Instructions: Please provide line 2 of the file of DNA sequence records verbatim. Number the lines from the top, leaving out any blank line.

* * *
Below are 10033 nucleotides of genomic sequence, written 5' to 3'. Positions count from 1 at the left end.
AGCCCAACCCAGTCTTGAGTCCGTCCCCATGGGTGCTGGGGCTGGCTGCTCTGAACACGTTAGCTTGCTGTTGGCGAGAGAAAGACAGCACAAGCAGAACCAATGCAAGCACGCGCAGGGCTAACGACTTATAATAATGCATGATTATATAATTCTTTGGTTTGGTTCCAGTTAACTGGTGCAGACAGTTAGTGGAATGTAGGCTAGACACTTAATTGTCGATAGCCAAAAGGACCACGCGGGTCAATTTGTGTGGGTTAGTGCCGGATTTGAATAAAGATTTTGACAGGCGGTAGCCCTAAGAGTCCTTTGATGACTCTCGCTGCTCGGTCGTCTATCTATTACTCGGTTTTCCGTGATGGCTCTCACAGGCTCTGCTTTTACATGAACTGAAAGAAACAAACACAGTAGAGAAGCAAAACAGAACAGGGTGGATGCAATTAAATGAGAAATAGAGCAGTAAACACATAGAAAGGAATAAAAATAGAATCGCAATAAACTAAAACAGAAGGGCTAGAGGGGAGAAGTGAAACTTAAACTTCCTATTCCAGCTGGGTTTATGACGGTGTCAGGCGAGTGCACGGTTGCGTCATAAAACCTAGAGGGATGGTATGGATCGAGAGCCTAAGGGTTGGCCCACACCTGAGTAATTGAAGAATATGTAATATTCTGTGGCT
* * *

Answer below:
AGCCCAACCCAGTCTTGAGTCCGTCCCCATGGGTGCTGGGGCTGGCTGCTCTGAACACGTTAGCTTGCTGTTGGCGAGAGAAAGACAGCACAAGCAGAACCAATGCAAGCACGCGCAGGGCTAACGACTTATAATAATGCATGATTATATAATTCTTTGGTTTGGTTCCAGTTAACTGGTGCAGACAGTTAGTGGAATGTAGGCTAGACACTTAATTGTCGATAGCCAAAAGGACCACGCGGGTCAATTTGTGTGGGTTAGTGCCGGATTTGAATAAAGATTTTGACAGGCGGTAGCCCTAAGAGTCCTTTGATGACTCTCGCTGCTCGGTCGTCTATCTATTACTCGGTTTTCCGTGATGGCTCTCACAGGCTCTGCTTTTACATGAACTGAAAGAAACAAACACAGTAGAGAAGCAAAACAGAACAGGGTGGATGCAATTAAATGAGAAATAGAGCAGTAAACACATAGAAAGGAATAAAAATAGAATCGCAATAAACTAAAACAGAAGGGCTAGAGGGGAGAAGTGAAACTTAAACTTCCTATTCCAGCTGGGTTTATGACGGTGTCAGGCGAGTGCACGGTTGCGTCATAAAACCTAGAGGGATGGTATGGATCGAGAGCCTAAGGGTTGGCCCACACCTGAGTAATTGAAGAATATGTAATATTCTGTGGCT